The FIA stewards at the Austrian Grand Prix have been accused by Italian journalists of being influenced by the high percentage of Max Verstappen fans that were in attendance at the Red Bull Ring.
The Dutchman, however, benefited from their decision not to punish him for an overtake on Ferrari driver Charles Leclerc.
Verstappen finally got beyond the Monegasque with two laps remaining of the race after failing in the previous two.
Verstappen beat Leclerc to win the race at the Red Bull Ring, but his race-winning move was placed under investigation as the two drivers made contact and the latter briefly went off-track.
The investigation that followed took a lot longer than it should have, but it eventually concluded that Verstappen won the race.
- FIA: Why Verstappen/Leclerc decision at Austrian GP took three hours
- F1 fan gets 10 predictions right about Austrian GP
- Five things we learned from Austrian GP
He celebrated the triumph and took his spot on top of the podium, where he also knew the victory wasn’t certain and he may eventually be stripped of his win.
However, the decision was made that no further action would be taken and Verstappen kept his place on the podium and kept his Austrian Grand Prix victory.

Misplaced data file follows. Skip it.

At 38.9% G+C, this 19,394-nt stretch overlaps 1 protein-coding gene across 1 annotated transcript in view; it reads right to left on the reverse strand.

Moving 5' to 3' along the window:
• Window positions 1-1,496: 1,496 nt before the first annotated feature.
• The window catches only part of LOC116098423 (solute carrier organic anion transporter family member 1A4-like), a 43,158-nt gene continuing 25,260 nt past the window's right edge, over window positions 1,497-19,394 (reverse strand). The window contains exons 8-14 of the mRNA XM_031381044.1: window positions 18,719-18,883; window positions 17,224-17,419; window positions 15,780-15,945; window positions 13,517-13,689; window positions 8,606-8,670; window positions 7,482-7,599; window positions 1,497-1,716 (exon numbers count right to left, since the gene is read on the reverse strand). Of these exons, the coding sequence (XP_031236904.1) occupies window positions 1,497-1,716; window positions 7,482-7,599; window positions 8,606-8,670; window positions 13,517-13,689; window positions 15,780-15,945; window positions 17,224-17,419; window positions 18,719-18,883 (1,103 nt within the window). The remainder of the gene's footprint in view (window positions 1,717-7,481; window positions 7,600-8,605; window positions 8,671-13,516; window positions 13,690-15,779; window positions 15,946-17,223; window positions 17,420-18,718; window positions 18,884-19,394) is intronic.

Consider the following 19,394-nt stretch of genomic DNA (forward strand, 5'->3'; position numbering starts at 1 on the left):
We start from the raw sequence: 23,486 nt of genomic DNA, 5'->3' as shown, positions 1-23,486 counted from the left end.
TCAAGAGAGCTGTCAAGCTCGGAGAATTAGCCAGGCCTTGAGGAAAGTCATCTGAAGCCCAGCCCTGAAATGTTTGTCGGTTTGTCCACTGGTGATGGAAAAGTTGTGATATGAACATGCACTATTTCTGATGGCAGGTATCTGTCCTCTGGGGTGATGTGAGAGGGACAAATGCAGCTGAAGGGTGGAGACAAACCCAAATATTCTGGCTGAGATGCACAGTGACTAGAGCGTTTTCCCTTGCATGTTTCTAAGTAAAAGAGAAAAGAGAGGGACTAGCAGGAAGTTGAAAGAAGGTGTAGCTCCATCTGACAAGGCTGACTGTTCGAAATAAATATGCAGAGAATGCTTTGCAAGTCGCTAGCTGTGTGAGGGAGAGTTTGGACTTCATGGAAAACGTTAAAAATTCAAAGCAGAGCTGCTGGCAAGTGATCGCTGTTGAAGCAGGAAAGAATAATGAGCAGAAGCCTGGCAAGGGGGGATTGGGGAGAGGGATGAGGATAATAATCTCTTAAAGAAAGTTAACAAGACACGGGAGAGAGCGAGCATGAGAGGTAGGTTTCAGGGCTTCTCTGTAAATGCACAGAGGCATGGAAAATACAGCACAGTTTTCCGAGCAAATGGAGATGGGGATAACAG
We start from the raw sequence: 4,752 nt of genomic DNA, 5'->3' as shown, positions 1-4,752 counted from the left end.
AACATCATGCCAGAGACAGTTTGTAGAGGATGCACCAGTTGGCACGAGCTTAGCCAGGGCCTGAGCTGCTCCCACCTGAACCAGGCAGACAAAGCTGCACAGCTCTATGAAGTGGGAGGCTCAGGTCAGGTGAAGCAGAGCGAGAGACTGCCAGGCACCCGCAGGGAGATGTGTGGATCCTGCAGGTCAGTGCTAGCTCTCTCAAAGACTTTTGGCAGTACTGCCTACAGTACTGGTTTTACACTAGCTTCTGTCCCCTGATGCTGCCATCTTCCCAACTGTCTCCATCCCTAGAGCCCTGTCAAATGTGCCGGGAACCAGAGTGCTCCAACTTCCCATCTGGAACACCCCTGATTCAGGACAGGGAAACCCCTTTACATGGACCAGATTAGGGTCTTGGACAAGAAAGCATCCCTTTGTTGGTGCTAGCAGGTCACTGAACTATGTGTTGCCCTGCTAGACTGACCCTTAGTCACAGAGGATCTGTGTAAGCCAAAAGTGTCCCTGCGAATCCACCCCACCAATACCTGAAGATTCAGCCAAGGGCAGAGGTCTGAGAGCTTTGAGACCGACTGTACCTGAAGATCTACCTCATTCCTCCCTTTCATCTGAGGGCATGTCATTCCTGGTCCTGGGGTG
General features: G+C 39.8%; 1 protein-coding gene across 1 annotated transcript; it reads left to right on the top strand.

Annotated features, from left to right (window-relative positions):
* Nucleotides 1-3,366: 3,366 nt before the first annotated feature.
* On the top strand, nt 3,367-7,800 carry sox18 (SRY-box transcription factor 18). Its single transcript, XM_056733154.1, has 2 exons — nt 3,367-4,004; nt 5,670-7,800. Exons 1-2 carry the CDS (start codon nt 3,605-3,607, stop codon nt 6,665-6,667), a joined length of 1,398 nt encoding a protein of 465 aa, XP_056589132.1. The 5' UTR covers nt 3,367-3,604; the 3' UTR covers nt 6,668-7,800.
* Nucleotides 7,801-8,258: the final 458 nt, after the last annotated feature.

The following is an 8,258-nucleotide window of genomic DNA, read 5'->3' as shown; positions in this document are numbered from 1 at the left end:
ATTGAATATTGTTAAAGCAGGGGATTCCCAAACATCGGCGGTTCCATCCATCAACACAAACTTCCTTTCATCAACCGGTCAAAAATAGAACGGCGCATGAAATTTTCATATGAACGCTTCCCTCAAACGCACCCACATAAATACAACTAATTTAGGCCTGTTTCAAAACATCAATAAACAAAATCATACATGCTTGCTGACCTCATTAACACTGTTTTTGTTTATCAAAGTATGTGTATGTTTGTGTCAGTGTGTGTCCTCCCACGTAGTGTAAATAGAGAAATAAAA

Corriere della Sera correspondent Giorgio Terruzzi thinks that the decision could have been a lot swifter and believes the Dutchman’s army of supporters helped the outcome.
"Perhaps there were too many Dutch fans around the paddock, or perhaps it was because it happened at a track owned by Red Bull.
“Or perhaps there is something mysterious going on between the FIA and Ferrari," he said.
La Gazzetta dello Sport, meanwhile, wrote: "Attack against Ferrari. After Canada, Maranello is again disadvantaged by the stewards, and Formula 1 loses credibility.
"At the same time, concerns about Ferrari's political weight after the death of Sergio Marchionne appear.”
Corriere della Sera concurred, saying: "It is not easy to accept this decision by the stewards.
"Obviously, there are only rights for the drivers who attack, and no mercy for those who defend. Vettel in Canada; Leclerc in Austria."
The decision followed two controversial calls at the previous two races in France and Canada.
In France, Daniel Ricciardo was given a time penalty that dropped him out of the points almost three hours after the race ended.
The decision to punish Sebastian Vettel by the stewards in Canada was made during the race and therefore even though Vettel crossed the line first, Lewis Hamilton inherited the win immediately and the result was clear.